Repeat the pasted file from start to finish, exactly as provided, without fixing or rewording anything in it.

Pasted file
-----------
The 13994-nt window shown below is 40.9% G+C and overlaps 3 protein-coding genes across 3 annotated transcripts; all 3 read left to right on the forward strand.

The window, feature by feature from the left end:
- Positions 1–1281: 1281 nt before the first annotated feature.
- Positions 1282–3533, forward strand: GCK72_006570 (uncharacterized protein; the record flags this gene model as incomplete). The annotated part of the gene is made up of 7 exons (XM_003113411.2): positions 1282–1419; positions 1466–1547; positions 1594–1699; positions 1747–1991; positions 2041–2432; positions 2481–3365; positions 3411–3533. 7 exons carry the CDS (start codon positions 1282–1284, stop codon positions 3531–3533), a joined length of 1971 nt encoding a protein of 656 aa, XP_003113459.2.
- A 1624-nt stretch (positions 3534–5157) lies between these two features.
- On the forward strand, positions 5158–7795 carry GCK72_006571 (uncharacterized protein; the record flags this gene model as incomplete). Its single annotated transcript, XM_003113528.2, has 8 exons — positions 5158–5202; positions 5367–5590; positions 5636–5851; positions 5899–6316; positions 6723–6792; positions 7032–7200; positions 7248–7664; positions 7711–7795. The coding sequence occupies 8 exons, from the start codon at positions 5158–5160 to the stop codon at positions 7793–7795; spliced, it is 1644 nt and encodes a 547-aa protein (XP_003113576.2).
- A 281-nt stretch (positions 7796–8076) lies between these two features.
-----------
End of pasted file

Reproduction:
The 13994-nt window shown below is 40.9% G+C and overlaps 3 protein-coding genes across 3 annotated transcripts; all 3 read left to right on the forward strand.

The window, feature by feature from the left end:
- Positions 1–1281: 1281 nt before the first annotated feature.
- Positions 1282–3533, forward strand: GCK72_006570 (uncharacterized protein; the record flags this gene model as incomplete). The annotated part of the gene is made up of 7 exons (XM_003113411.2): positions 1282–1419; positions 1466–1547; positions 1594–1699; positions 1747–1991; positions 2041–2432; positions 2481–3365; positions 3411–3533. 7 exons carry the CDS (start codon positions 1282–1284, stop codon positions 3531–3533), a joined length of 1971 nt encoding a protein of 656 aa, XP_003113459.2.
- A 1624-nt stretch (positions 3534–5157) lies between these two features.
- On the forward strand, positions 5158–7795 carry GCK72_006571 (uncharacterized protein; the record flags this gene model as incomplete). Its single annotated transcript, XM_003113528.2, has 8 exons — positions 5158–5202; positions 5367–5590; positions 5636–5851; positions 5899–6316; positions 6723–6792; positions 7032–7200; positions 7248–7664; positions 7711–7795. The coding sequence occupies 8 exons, from the start codon at positions 5158–5160 to the stop codon at positions 7793–7795; spliced, it is 1644 nt and encodes a 547-aa protein (XP_003113576.2).
- A 281-nt stretch (positions 7796–8076) lies between these two features.